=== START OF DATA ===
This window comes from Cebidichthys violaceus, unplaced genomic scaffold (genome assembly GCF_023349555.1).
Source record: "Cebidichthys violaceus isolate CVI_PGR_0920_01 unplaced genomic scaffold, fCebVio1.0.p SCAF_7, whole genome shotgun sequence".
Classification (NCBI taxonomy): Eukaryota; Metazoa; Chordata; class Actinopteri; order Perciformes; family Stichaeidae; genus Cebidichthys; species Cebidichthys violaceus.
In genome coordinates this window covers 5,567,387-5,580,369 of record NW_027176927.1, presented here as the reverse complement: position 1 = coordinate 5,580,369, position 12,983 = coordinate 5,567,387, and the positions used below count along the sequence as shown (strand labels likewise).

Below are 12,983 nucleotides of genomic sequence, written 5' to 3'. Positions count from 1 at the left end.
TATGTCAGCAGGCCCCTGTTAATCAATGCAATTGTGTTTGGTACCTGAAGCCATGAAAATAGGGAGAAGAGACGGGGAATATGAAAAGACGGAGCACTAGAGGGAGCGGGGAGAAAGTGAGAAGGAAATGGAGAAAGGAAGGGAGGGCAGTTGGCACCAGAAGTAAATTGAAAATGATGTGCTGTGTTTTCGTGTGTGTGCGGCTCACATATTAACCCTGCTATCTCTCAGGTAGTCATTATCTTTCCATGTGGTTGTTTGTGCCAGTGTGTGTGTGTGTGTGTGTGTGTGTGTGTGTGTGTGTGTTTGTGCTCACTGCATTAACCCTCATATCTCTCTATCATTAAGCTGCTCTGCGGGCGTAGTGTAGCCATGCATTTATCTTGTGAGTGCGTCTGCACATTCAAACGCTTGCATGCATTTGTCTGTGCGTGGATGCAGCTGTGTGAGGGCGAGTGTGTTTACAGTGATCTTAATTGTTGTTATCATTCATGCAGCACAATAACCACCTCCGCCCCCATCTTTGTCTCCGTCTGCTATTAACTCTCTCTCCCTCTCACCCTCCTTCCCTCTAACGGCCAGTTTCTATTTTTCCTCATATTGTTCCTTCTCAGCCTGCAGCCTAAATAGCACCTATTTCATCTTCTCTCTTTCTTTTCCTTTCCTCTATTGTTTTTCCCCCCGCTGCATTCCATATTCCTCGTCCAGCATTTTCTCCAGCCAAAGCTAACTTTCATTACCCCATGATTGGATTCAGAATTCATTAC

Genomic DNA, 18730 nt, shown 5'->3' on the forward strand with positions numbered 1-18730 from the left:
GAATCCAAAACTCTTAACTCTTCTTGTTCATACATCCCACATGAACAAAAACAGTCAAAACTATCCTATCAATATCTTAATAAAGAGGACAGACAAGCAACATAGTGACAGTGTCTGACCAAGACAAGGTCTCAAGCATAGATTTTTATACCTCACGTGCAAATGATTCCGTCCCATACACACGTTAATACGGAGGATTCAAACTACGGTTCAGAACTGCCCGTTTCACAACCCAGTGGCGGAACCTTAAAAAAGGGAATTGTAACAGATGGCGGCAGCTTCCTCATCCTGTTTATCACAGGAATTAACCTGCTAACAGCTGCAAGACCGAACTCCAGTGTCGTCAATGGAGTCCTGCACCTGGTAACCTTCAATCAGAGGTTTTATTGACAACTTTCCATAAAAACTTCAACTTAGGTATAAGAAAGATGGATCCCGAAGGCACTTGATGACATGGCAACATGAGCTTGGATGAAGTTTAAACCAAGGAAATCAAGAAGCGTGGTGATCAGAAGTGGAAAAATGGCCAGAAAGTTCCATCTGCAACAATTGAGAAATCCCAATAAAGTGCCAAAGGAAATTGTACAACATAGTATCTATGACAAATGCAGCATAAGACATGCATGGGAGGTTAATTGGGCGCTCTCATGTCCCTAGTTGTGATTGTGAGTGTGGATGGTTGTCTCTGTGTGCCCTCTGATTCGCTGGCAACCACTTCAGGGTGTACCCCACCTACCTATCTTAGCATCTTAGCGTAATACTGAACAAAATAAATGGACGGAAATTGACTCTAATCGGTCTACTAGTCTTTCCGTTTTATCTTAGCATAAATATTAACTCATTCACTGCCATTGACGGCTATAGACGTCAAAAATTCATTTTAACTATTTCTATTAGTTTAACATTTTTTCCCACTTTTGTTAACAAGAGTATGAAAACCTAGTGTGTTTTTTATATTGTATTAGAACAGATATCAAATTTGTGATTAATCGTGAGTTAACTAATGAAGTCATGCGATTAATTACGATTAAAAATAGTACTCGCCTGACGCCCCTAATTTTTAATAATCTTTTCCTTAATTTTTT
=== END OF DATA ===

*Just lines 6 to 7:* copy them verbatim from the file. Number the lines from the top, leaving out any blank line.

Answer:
TATGTCAGCAGGCCCCTGTTAATCAATGCAATTGTGTTTGGTACCTGAAGCCATGAAAATAGGGAGAAGAGACGGGGAATATGAAAAGACGGAGCACTAGAGGGAGCGGGGAGAAAGTGAGAAGGAAATGGAGAAAGGAAGGGAGGGCAGTTGGCACCAGAAGTAAATTGAAAATGATGTGCTGTGTTTTCGTGTGTGTGCGGCTCACATATTAACCCTGCTATCTCTCAGGTAGTCATTATCTTTCCATGTGGTTGTTTGTGCCAGTGTGTGTGTGTGTGTGTGTGTGTGTGTGTGTGTGTGTGTTTGTGCTCACTGCATTAACCCTCATATCTCTCTATCATTAAGCTGCTCTGCGGGCGTAGTGTAGCCATGCATTTATCTTGTGAGTGCGTCTGCACATTCAAACGCTTGCATGCATTTGTCTGTGCGTGGATGCAGCTGTGTGAGGGCGAGTGTGTTTACAGTGATCTTAATTGTTGTTATCATTCATGCAGCACAATAACCACCTCCGCCCCCATCTTTGTCTCCGTCTGCTATTAACTCTCTCTCCCTCTCACCCTCCTTCCCTCTAACGGCCAGTTTCTATTTTTCCTCATATTGTTCCTTCTCAGCCTGCAGCCTAAATAGCACCTATTTCATCTTCTCTCTTTCTTTTCCTTTCCTCTATTGTTTTTCCCCCCGCTGCATTCCATATTCCTCGTCCAGCATTTTCTCCAGCCAAAGCTAACTTTCATTACCCCATGATTGGATTCAGAATTCATTAC

Genomic DNA, 18730 nt, shown 5'->3' on the forward strand with positions numbered 1-18730 from the left: